quinta-feira, 19 de abril de 2007

Falemos de coisas realmente interessantes

Pelo mais jovem (e brilhante) estrela do firmamento austro-libertarian-ancap, Professor Edward Stringham [adjunct scholar of the Mises Institute, teaches economics at San Jose State University. He is president of the Association of Private Enterprise Education and editor of the Journal of Private Enterprise.]

* Recomendando em primeiro a audição deste material:
Anarchism as a Research Paradigm (video)
Authors Forum: "Anarchy and Law" Audio Files
(Sobre o livro)
Extensions of Rothbardian Anarchist Analytics Audio Files
(Sobre o primeiro mercado de capitais: Amsterdão e a criaçao da primeira companhia por acções - a East India - a partir do ano de 1600, desenvolvido sem qualquer "enforcement of the law"- os contratos não eram sequer reconhecidos pela lei o que fazia com que uma das partes podia requerer a anulação - tendo criado até todos os produtos da chamada finança avançada, como forwards e opções, etc).

* Intervenção na CNBC (Youtube)
* E o artigo: Market Chosen Law [E dizendo o óbvio: In the case of global trade, where there is no monopolist enforcer, would there be chaos? These questions may seem absurd, but they are all analogous to the original criticisms against polycentric law enforcement. There is no single world government that has jurisdiction over all traders, yet somehow — astonishingly — companies are able to do business. Even though anarchy exists between nations, firms are able to engage in commerce peacefully. Since there is no coercively imposed and enforced legal system, obviously something else must provide order; else, no one would deal internationally. Many bodies of privately created law have been adopted voluntarily in order to facilitate business.]

* E agora a publicação do livro: "Anarchy and Law" Roderick Long writes: "This nearly 700-page book is quite simply the definitive collection on free-market anarchism. Its forty chapters include contributions from Randy Barnett, Bruce Benson, Bryan Caplan, Roy Childs, Anthony de Jasay, David Friedman, John Hasnas, Hans Hoppe, Jeff Hummel, Don Lavoie, Murray Rothbard, the Tannehills, and many more, including even your humble correspondent. It also features historical classics by Voltairine de Cleyre, Gustave de Molinari, Lysander Spooner, and Benjamin Tucker, among others. It covers both moral arguments and economic ones; it ranges over both abstract theory and historical examples. It even includes important criticisms of market anarchism, like Tyler Cowen’s and Robert Nozick’s, along with anarchist replies. This, here and now, is it. Wonder no more what is the market anarchist book to recommend to the anarcho-curious or wave menacingly at the statist heathen; it’s this one. "

Table of Contents

1. Introduction—Edward P. Stringham

Section I: Theory of Private Property Anarchism

2. Police, Law, and the Courts—Murray Rothbard

3. The Machinery of Freedom: Guide to a Radical Capitalism (excerpt)—David Friedman
4. Market for Liberty (excerpt)—Morris and Linda Tannehill
5. Pursuing Justice in a Free Society: Crime Prevention and the Legal Order—Randy Barnett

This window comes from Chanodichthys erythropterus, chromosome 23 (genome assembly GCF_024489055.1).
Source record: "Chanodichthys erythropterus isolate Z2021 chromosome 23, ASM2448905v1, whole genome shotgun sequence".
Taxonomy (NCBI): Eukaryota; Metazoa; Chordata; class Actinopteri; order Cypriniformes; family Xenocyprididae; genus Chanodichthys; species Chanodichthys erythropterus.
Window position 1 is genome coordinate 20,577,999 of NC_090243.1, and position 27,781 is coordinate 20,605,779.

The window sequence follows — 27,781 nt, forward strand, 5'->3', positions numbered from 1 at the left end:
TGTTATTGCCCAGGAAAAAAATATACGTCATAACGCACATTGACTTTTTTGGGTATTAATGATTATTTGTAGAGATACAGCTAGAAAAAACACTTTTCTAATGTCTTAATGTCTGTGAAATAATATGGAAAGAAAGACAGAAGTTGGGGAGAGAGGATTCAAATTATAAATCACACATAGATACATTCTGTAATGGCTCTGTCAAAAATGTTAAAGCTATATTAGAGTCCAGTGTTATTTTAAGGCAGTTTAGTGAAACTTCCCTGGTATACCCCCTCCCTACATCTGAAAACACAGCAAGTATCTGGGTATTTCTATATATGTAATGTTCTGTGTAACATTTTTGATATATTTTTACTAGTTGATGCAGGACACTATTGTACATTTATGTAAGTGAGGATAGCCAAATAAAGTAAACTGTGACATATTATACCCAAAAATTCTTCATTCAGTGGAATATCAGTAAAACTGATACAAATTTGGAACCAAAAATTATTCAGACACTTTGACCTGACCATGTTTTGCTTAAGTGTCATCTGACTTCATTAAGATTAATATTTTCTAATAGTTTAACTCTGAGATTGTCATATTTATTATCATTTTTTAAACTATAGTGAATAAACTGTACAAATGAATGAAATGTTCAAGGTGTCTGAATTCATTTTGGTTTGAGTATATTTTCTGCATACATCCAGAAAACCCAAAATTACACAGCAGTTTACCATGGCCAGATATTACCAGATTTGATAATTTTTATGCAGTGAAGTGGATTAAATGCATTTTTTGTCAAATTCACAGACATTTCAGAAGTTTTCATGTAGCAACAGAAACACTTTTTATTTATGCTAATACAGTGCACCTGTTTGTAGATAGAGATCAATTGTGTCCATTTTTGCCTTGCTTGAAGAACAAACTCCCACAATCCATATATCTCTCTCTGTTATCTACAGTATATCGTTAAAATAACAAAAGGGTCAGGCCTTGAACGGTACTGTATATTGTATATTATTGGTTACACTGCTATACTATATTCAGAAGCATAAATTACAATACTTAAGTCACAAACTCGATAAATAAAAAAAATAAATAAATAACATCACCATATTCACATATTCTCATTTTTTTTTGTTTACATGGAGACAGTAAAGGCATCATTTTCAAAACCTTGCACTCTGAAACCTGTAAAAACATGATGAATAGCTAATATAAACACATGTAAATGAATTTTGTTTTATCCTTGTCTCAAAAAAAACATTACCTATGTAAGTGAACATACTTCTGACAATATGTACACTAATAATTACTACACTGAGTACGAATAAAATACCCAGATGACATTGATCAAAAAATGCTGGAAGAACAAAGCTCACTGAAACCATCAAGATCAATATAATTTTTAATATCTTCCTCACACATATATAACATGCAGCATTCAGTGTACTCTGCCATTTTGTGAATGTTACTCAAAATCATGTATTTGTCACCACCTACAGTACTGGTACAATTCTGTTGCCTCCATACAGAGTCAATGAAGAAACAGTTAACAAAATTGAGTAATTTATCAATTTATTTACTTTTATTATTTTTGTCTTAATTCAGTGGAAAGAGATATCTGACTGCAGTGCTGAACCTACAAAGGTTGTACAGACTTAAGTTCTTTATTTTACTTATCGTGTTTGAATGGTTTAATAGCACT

6. Capitalist Production and the Problem of Public Goods—Hans Hoppe
7. National Defense and the Public-Goods Problem—Jeffrey Rogers Hummel and Don Lavoie
8. Defending a Free Nation—Roderick Long
9. The Myth of the Rule of Law—John Hasnas

Section II: Debate

10. The State—Robert Nozick

11. The Invisible Hand Strikes Back—Roy A. Childs
12. Robert Nozick and the Immaculate Conception of the State—Murray Rothbard
13. Objectivism and the State: An Open Letter to Ayn Rand—Roy Childs
14. Do We Ever Really Get Out of Anarchy?—Alfred G. Cuzan
15. Law as a Public Good: The Economics of Anarchy—Tyler Cowen
16. Law as a Private Good: A Response to Tyler Cowen on the Economics of Anarchy—David Friedman
17. Rejoinder to David Friedman on the Economics of Anarchy—Tyler Cowen
18. Networks, Law and the Paradox of Cooperation—Bryan Caplan and Edward Stringham
19. Conflict, Cooperation and Competition in Anarchy—Tyler Cowen and Daniel Sutter
20. Conventions: Some Thoughts on the Economics of Ordered Anarchy—Anthony De Jasay
21. Can Anarchy Save Us from Leviathan?—Andrew Rutten
22. Government: Unnecessary but Inevitable—Randall Holcombe
23. Is Government Inevitable? Comment on Holcombe’s Analysis—Peter Leeson and Edward Stringham

Section III: History of Anarchist Thought

24. Gustave de Molinari and the Anti-statist Liberal Tradition (excepts)—David Hart

25. Vindication of Natural Society(excerpt)—Edmund Burke
26. The Production of Security—Gustave de Molinari
27. Individualist Anarchism in the United States: The Origins—Murray Rothbard
28. Anarchism and American Traditions—Voltairine de Cleyre
29. On Civil Government—David Lipscomb
30. No Treason: The Constitution of No Authority (excerpt)—Lysander Spooner
31. Trial by Jury—Lysander Spooner
32. Relation of the State to the Individual—Benjamin Tucker
33. Political and Economic Overview—David Osterfeld

Section IV: Historical Case Studies of Non-Government Law Enforcement

34. Are Public Goods Really Common Pools? Considerations of the Evolution of Policing and Highways in England—Bruce Benson

35. Property Rights in Celtic Irish Law—Joseph Peden
36. Private Creation and Enforcement of Law: A Historical Case—David Friedman
37. The Role of Institutions in the Revival of Trade: The Law Merchant, Private Judges, and the Champagne Fairs—Paul Milgrom, Douglass North, and Barry Weingast
38. Legal Evolution in Primitive Societies—Bruce Benson
39. American Experiment in Anarcho-Capitalism: The Not So Wild, Wild West—Terry Anderson and P. J. Hill
40. Order Without Law (excerpt)—Robert Ellickson

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